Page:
Some people may think of kaftans as oddly similar to stylish sheets, but for me they are so much more. I’ve worn them for decades. This voluminous yet uber sexy style just suits me.
And I’m not the only one who is loving the looseness of kaftans—which last peaked in popularity in the ‘70s. We’re having another muumuu moment, perhaps because they’re so easy to slip right into, or because the glamour of that era has crept back into our fashion mentality.
I think it has to do with the realization—as temperatures keep rising—that kaftans actually keep you cooler. I know that’s counterintuitive, that so much fabric could prevent sweaty meltdowns. The looseness of the garment is key; so much fabric kisses across the skin, allowing air to move under the voluminous amounts of yardage, making the wearer feel free and easy. That’s one reason they are so common and important in desert countries.
My Own Love Affair
Even though I’m short (5’1”), and many think that short styles “fit” a short person better, I prefer the longer version of kaftans. It’s my style persona. I’ve kept cool and collected in this lightweight, fairly shapeless silhouette, and I love that I have another option to a billowing maxi dress.
I adore the ethnic detailing, crocheted stitchwork, and embellished scrolls on some kaftans, the minimalist zip-fronts or pullover crew necks on others, the flamboyant prints, the vibrant hues on most.
I’ve bought some of my kaftans from exotic Moroccan shops dotting my neighborhood; others I’ve picked up from flea markets or at yard sales. I’ve even found interpretations in bargain discount stores for under $10!
Think less Mama Cass and more Diana Vreeland, the iconic Vogue editor-in-cheif, who called kaftans “fashionable for the beautiful people.” Back in her day, she wore sassy kaftans to sophisticated city soirees far from any Moroccan souk.
Since possibly Mesopotamian times, the drapey shape has been referred to as kaftan or caftan. A muumuu is more of a Polynesian take on the style; the Dashkiki is more a short tunic version, usually in ethnic fabrics from West Africa and was seen in the ‘60s as a symbol of the counterculture. In France, the chic women call the style a boubou; others around the world named it a djellaba, or floor-sweeping tunic.
The royal sultans of the Ottoman Empire established a tradition of wearing kaftans, with fabrics secured from Istanbul and Bursa. Then there came variations on the style. Some, from West Africa, were robes with long bell-shaped sleeves.
The Western world first began to see the kaftan as a style statement at the close of the 19th Century, after Queen Victoria’s granddaughter was betrothed to Czar Nicolas II of Russia and photographed in the loose, opulent style of the kaftan dress. This led to kaftan trends erupting all over Europe, especially following The Ballet Russe’s performance of Sergei Diaghalev’s Sheherezade, which was set in Arabia. This influenced designers like Paul Poiret, who began experimenting with draping over tailoring. Volume became the new black, as it were.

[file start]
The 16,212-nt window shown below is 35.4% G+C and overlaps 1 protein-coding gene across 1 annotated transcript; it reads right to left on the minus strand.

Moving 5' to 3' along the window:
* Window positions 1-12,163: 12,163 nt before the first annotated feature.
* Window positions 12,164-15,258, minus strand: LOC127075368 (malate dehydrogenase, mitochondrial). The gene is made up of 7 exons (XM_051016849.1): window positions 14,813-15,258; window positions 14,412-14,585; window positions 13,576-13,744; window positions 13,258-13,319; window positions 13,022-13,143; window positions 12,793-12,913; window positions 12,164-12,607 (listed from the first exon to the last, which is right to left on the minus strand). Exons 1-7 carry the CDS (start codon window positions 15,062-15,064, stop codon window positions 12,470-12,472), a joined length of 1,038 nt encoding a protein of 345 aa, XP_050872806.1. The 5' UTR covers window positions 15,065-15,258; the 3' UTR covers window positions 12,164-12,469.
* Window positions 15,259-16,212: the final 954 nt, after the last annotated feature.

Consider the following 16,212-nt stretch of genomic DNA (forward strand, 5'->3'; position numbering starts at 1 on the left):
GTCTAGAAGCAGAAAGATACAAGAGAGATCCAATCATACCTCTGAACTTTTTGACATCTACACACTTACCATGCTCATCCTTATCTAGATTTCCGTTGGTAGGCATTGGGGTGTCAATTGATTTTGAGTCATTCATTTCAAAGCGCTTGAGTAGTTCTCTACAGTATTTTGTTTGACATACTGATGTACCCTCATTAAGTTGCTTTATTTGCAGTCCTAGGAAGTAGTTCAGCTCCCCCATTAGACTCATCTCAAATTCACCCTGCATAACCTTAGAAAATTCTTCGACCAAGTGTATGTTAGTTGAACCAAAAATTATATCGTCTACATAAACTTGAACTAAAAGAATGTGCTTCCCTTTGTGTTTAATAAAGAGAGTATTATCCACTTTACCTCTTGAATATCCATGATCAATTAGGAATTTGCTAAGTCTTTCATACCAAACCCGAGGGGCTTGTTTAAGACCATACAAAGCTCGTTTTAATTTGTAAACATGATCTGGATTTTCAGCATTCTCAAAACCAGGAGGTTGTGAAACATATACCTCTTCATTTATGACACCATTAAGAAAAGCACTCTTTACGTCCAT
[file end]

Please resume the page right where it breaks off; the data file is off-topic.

Then Diana Vreeland popped into the picture, quite literally, styling photo shoots for Vogue set in far flung locales with models dressed in kaftans. Soon, high profile fashion icons took up the trend—including Princess Grace of Monaco, Babe Paley, and Verushka. Designers like Emilio Pucci, Halston, Thea Porter, Zandra Rhodes, Pierre Cardin, Valentino Christian Dior, and Oscar de la Renta quickly took note and turned out their own versions. Elizabeth Taylor even wore a kaftan for her second wedding to Richard Burton.
Why We Like Kaftans Now
Kaftans can be found in wool, silk, velvet, brocade, cotton, even cashmere, but for hot steamy summer months like August, look for lightweight batiste or cotton.
In the light fabrics, the kaftan is cool and sexy—leaving nothing to the imagination over the outline of the body. In typical hippie fashion, this simple but exotic draping is unisex, a high-style, perfectly wearable option for both fashionable women and men willing to take a risk with the oversized, open shape.
Here are some current interpretations of kaftans that we’re loving.
This forward-styling Pima cotton caftan is by Voz, an ethnic fashion company that helps to provide jobs around the world by using goods crafted by indigenous women. $695
Sheer, flowy, and bold, the rayon unisex Rowan caftan from The Phluid Project has a sexy slit up the side.
Pitusa’s Abaya Maxi Dress, on ShopBop, in casual slub jersey pops with color, and the trim down the middle is a fun accent. From Peru. $98.
Olivela, a sustainably motivated fashion company, carries Figue’s Eliza Kaftan, the sales of which provide 20 days of school for Syrian refugees through its partner CARE. $695
Long cotton caftan from Imperio jp is beautifully rendered in Shibori indigo style. $100
The sunny hue of this crocheted beach caftan by Free People is utterly cool and wearable. $228
Personally, I like the voluminous shape and silhouette play offered by long kaftans, but short styles, like this Tonal-Check Short Kaftan by Cos, may be more wearable for others. $115
Chic and subtle in crinkled gauze, 9seed Tunisia Cover Up Caftan features our fave styling detail—pockets! $191
Color us smitten by Anthropologie’s Juillet Caftan, pretty in viscose choice of red or blue print. $198
Loup Charmant designer Kee Edwards takes inspiration from the sea for this Peasant Tunic Midi, $410, in Seafoam cotton.
Kimberly Cihlar is a freelance writer, fashion blogger and jewelry designer based in New York City, sharing her style stories on Fashionwhirled.com and her jewelry creations on Collection13.com. Early in her career, she served as the Fashion Director to Fairchild’s men’s wear trade daily, DNR, and has since been published in many consumer magazines.